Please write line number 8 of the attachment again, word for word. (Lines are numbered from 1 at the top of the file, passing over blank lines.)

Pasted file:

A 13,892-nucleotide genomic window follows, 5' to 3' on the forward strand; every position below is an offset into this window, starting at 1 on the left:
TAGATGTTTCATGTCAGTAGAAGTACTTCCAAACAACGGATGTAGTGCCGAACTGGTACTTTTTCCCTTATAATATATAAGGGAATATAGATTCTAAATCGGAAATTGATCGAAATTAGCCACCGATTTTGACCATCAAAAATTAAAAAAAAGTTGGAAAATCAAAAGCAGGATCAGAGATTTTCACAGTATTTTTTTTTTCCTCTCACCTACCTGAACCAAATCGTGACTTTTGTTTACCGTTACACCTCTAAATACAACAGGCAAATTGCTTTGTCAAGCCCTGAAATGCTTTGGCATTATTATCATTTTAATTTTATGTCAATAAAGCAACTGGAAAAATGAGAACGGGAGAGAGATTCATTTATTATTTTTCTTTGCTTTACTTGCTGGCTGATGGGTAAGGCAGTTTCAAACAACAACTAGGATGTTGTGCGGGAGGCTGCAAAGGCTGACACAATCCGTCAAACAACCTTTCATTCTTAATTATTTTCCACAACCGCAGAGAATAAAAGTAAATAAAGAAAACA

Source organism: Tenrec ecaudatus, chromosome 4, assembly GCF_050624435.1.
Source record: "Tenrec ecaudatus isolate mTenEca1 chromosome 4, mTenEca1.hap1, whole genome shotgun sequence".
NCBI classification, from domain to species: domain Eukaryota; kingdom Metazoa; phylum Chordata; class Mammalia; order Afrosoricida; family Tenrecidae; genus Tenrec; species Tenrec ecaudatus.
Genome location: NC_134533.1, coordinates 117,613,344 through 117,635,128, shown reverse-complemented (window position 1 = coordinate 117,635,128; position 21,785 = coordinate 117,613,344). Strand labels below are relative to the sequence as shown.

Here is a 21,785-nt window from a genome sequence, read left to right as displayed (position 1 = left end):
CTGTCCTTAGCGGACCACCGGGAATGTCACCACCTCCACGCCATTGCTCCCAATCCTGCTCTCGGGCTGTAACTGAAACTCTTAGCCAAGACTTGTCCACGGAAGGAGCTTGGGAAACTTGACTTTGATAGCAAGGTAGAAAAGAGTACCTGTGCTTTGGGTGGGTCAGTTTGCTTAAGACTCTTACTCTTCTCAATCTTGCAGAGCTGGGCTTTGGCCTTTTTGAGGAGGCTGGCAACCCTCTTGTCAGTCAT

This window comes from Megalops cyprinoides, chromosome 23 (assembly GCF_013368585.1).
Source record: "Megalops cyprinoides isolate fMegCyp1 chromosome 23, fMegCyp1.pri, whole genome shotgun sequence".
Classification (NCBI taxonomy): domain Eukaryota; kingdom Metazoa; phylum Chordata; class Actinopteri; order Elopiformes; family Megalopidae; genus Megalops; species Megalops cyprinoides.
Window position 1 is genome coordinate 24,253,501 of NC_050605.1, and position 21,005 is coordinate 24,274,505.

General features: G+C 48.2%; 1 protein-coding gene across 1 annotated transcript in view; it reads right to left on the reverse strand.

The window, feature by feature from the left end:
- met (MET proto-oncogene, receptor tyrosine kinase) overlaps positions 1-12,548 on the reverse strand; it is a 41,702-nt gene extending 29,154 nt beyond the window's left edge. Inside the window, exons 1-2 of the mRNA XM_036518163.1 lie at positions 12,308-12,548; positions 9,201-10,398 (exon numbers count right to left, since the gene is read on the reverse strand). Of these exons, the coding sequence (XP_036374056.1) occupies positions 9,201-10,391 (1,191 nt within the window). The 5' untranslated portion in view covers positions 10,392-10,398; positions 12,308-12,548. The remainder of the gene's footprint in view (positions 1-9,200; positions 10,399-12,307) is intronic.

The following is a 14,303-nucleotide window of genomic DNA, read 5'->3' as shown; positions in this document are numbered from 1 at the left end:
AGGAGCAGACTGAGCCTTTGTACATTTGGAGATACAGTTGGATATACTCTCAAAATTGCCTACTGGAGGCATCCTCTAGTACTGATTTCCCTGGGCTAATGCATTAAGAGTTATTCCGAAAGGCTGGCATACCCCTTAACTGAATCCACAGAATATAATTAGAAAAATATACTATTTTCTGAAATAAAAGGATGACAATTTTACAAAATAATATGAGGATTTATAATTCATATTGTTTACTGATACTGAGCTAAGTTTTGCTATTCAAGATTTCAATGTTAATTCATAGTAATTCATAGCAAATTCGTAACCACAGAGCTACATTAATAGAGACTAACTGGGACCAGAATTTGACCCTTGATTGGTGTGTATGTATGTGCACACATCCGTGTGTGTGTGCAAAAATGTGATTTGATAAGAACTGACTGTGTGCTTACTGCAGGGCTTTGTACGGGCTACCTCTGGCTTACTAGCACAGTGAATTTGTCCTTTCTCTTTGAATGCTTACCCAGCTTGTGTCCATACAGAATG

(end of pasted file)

CTGTCCTTAGCGGACCACCGGGAATGTCACCACCTCCACGCCATTGCTCCCAATCCTGCTCTCGGGCTGTAACTGAAACTCTTAGCCAAGACTTGTCCACGGAAGGAGCTTGGGAAACTTGACTTTGATAGCAAGGTAGAAAAGAGTACCTGTGCTTTGGGTGGGTCAGTTTGCTTAAGACTCTTACTCTTCTCAATCTTGCAGAGCTGGGCTTTGGCCTTTTTGAGGAGGCTGGCAACCCTCTTGTCAGTCAT